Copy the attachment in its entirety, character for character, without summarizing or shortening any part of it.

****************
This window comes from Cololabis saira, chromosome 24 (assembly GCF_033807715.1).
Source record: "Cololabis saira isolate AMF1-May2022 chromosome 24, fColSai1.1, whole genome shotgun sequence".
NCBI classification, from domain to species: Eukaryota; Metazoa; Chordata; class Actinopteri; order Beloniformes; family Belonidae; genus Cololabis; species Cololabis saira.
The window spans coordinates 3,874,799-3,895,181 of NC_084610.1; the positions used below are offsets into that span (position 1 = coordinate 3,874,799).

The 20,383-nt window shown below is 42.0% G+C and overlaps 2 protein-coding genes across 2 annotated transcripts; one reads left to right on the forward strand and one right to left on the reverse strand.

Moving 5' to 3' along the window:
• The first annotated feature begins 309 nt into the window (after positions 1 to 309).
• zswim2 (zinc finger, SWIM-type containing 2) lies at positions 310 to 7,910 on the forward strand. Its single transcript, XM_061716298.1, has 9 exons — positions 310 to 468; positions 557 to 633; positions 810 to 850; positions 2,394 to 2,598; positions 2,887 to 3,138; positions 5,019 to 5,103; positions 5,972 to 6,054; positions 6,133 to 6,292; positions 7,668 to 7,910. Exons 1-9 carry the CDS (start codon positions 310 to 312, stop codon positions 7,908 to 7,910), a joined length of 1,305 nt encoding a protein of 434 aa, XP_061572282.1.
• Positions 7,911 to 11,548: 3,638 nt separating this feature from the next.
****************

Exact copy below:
This window comes from Cololabis saira, chromosome 24 (assembly GCF_033807715.1).
Source record: "Cololabis saira isolate AMF1-May2022 chromosome 24, fColSai1.1, whole genome shotgun sequence".
NCBI classification, from domain to species: Eukaryota; Metazoa; Chordata; class Actinopteri; order Beloniformes; family Belonidae; genus Cololabis; species Cololabis saira.
The window spans coordinates 3,874,799-3,895,181 of NC_084610.1; the positions used below are offsets into that span (position 1 = coordinate 3,874,799).

The 20,383-nt window shown below is 42.0% G+C and overlaps 2 protein-coding genes across 2 annotated transcripts; one reads left to right on the forward strand and one right to left on the reverse strand.

Moving 5' to 3' along the window:
• The first annotated feature begins 309 nt into the window (after positions 1 to 309).
• zswim2 (zinc finger, SWIM-type containing 2) lies at positions 310 to 7,910 on the forward strand. Its single transcript, XM_061716298.1, has 9 exons — positions 310 to 468; positions 557 to 633; positions 810 to 850; positions 2,394 to 2,598; positions 2,887 to 3,138; positions 5,019 to 5,103; positions 5,972 to 6,054; positions 6,133 to 6,292; positions 7,668 to 7,910. Exons 1-9 carry the CDS (start codon positions 310 to 312, stop codon positions 7,908 to 7,910), a joined length of 1,305 nt encoding a protein of 434 aa, XP_061572282.1.
• Positions 7,911 to 11,548: 3,638 nt separating this feature from the next.